Pistol Annies — “Hell on Heels”
Songwriters: Miranda Lambert, Angaleena Presley and Ashley Monroe
The long, winding and ominous opening guitar chords of the semi-supergroup Pistol Annies’ new single act as a clear warning: things are about to get real. Real good, that is.
In a space where contributions by female country artists skew polished and positive, “Hell on Heels” is a departure in both form and function. Its twangy, brash admission of some seriously seductive scamming by Miranda Lambert and her real-life posse is as easy as taking candy from an adulterous baby, only the candy here comes in the form of fancy guitars, beachfront properties and luxury cars.
As collaborators, the ladies lend a bit of Highwaymen flair to the overall project by creating a broader narrative composed of a group of distinctive characters. Led by Texas-native Lambert as “Lone Star Annie,” the Pistol Annies include Angaleena Presley (who co-wrote Ashton Shepherd’s spunky “Look It Up”) as “Holler Annie” and the grievously underappreciated Ashley Monroe as “Hippie Annie.”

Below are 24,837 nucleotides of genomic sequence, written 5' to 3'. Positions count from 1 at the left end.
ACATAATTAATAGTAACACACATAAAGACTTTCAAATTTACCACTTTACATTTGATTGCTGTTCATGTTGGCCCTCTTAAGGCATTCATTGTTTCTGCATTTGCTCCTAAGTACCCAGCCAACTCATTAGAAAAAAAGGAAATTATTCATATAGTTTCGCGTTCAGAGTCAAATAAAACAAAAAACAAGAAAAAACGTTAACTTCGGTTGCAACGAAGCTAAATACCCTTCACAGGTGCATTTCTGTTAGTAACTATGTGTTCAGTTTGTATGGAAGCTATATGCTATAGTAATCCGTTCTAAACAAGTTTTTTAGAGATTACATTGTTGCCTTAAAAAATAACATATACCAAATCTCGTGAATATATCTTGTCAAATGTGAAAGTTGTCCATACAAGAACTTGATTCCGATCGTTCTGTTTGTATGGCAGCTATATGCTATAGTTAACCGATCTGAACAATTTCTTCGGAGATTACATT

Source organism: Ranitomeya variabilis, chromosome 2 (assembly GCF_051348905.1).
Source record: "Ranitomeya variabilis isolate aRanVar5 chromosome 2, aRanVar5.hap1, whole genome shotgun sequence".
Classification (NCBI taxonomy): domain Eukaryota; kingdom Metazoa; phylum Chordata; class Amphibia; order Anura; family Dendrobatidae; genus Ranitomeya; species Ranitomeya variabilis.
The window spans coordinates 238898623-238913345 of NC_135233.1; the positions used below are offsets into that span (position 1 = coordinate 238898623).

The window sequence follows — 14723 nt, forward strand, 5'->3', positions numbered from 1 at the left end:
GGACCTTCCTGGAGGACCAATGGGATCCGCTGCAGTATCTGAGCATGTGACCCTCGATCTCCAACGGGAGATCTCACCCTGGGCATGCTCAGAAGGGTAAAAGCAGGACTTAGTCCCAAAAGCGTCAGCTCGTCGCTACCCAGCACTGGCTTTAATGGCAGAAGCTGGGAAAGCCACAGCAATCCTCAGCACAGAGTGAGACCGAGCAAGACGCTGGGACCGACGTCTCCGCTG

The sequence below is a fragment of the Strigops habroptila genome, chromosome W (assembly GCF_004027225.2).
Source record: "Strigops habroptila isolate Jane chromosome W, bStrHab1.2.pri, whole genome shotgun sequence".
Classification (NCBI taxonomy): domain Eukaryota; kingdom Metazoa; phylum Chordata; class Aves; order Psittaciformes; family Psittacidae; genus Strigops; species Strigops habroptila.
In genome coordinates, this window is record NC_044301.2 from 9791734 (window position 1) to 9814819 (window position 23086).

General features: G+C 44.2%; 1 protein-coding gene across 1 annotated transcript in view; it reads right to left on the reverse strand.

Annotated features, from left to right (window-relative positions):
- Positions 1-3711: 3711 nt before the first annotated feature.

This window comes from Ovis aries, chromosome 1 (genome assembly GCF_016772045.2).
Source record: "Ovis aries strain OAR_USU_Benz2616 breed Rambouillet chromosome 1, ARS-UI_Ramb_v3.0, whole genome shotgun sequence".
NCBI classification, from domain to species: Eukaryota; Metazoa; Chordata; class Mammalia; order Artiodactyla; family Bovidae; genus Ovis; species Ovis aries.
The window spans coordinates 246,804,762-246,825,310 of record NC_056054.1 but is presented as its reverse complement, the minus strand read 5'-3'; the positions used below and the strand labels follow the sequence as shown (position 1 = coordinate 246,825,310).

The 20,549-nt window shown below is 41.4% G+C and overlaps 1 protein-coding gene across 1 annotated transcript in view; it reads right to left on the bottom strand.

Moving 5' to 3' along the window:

Those personalities play into the song itself, which gives each singer ample time to shine. Three chorusless verses in a row showcase Presley’s straightforward lambasting, Lambert’s dismissive swagger and Monroe’s almost motherly pity – only this time around, the sad tear in her voice reflects the pain and suffering of her conquests, not her.
But beyond its cleverly delivered lyrics and well-framed production, the best part about this initial showcase is the clear intent that seems to drive both the song and the group behind its singers. Just like the women in the song know their talents and use them well — ”I done made the devil a deal/He made me pretty/He made me smart/And I’m gonna break me a million hearts” — it’s exciting to see what could easily come off as a novelty act or vanity project for Lambert is actually an interesting, unusual presentation of three very talented country music artists.
On “Hell on Heels” in particular, Lambert, Presley and Monroe successfully toe a fine line between special and untouchably precious, understated and fleetingly forgettable – presumably, of course, all while wearing heels.
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